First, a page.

Thursday, 1 April 2021
Prime Time Investigates Programme on Department of Health: Statements
Thomas Pringle (Donegal, Independent)
Yesterday evening, I received a reply to a parliamentary question I asked of the Minister for Health on the way in which a compilation of a dossier on children with autism was permitted. Part of the reply states:
The allegations which were the subject of the RTÉ Prime Time programme on March 25th were brought to the Department's attention last year. The Department took the matters raised very seriously and commissioned an independent, expert review by an external Senior Counsel. This review was completed in November 2020.
That means the former Minister for Health, Deputy Harris, and the current Minister, Deputy Stephen Donnelly, knew about this long before it appeared on "RTÉ Investigates". The Department stated that it took the issue very seriously and I presume that very serious issues are brought to the attention of the Minister and if that is not the case, it raises other questions. Why were we not told about this? Why are those Ministers not here today to account for themselves?
The illegal activities exposed by Shane Corr are inexcusable. There is no way to defend the clandestine gathering of highly sensitive and personal data in order to inform cases in possible continuing litigation. Of course, it is not only the Department of Health spying on citizens. I have never noticed in job advertisements for the public service that the Government is looking for people with investigative backgrounds, detectives in the making, candidates who enjoyed "Inspector Gadget" in their early years. Is there somewhere else that the Government advertises for people with spying experience?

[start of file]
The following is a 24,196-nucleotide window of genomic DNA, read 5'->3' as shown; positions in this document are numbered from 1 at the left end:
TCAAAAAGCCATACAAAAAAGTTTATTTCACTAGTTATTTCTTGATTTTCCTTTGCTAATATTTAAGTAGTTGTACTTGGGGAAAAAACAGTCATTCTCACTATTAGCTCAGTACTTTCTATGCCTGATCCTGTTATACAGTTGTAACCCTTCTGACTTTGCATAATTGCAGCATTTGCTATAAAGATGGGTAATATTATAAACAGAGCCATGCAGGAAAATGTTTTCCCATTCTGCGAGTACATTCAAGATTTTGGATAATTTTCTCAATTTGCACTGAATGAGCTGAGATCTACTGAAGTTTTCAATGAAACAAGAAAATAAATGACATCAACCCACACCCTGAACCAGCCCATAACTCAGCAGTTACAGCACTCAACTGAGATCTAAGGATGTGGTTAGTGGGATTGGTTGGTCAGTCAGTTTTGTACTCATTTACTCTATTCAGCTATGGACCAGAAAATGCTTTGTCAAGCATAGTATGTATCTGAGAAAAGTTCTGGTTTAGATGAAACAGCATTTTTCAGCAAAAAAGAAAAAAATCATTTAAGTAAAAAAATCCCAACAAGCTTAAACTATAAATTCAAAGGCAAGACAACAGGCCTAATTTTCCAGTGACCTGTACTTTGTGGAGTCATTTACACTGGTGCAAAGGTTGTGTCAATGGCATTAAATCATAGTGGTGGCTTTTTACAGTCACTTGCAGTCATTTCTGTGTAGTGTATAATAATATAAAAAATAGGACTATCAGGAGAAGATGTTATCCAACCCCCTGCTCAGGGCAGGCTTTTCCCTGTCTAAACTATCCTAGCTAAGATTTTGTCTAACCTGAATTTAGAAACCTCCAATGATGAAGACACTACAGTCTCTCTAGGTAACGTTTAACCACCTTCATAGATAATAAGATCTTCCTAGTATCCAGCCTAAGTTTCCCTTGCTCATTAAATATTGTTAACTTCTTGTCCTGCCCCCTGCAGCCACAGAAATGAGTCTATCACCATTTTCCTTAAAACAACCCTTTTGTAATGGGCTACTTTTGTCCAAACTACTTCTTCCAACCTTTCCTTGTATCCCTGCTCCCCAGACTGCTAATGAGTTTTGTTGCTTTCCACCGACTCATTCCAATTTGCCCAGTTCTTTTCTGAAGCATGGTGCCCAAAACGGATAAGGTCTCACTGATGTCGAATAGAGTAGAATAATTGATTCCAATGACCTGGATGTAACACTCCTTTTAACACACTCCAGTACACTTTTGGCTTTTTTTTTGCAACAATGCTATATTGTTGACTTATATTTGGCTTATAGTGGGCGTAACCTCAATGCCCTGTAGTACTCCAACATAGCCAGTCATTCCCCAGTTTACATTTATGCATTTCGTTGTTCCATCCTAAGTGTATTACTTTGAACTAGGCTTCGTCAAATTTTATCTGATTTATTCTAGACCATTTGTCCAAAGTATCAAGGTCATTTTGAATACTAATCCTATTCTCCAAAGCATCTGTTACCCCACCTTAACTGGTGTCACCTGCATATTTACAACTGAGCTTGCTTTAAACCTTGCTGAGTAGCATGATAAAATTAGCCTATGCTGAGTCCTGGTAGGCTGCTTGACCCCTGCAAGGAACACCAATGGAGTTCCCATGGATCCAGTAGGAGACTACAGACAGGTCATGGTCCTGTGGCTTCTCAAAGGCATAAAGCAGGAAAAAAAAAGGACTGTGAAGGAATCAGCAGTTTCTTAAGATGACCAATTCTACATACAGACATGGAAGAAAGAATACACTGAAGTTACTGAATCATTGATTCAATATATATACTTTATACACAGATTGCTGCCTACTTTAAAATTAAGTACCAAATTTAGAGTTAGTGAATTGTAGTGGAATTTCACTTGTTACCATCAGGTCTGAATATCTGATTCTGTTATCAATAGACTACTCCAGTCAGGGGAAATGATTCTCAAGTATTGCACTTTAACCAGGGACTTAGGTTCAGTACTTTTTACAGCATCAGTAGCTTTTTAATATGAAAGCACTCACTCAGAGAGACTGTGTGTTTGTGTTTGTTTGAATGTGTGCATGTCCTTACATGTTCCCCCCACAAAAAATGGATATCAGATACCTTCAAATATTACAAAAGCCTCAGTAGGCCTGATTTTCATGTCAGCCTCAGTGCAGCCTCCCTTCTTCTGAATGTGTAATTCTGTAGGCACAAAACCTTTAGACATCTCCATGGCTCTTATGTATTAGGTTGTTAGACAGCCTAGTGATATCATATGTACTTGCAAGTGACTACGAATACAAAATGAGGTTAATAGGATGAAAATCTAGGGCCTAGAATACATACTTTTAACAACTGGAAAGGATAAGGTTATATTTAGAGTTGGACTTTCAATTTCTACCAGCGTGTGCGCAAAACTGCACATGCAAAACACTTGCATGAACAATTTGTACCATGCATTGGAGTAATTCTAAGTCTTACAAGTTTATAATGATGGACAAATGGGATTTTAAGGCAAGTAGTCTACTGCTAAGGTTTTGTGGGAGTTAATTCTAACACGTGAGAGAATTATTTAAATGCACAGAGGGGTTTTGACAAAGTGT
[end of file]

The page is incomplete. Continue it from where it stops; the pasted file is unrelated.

The Department of Justice has people monitoring tweets from those who are critical of direct provision, both former asylum seekers and members of the public. The Department of Social Protection sends people out to go through lone parents' underwear drawers and sit outside people’s homes to check whether they are going to work. There is something wrong here and it applies to the Government across the board.
I thank Shane Corr for having the bravery and integrity to have seen something fundamentally wrong and to have highlighted it. Instead of staying quietly in his job in the Department of Health, Mr. Corr knew that he needed to go public with what he had found.
I have been asking many questions about the treatment of children with additional needs. I have asked whether a grant or other funding is available for parents of children with autism who seek to avail of early intervention services privately. I have asked about the numbers of children awaiting initial assessment of needs, the length of time waiting, by community healthcare organisation, CHO, and about the process of getting on the list for assessment. The Government recently moved the goalposts. As the HSE was consistently missing its statutory timeframe for completion of assessment of needs, instead of the Government and the HSE addressing the inadequacies of the service, they introduced a new standard operating procedure, SOP, that removed the need for it. The new SOP has been operational since January 2020. It is supposedly now allowing for a shorter assessment in order that the HSE can say it is meeting its statutory targets. That is sad.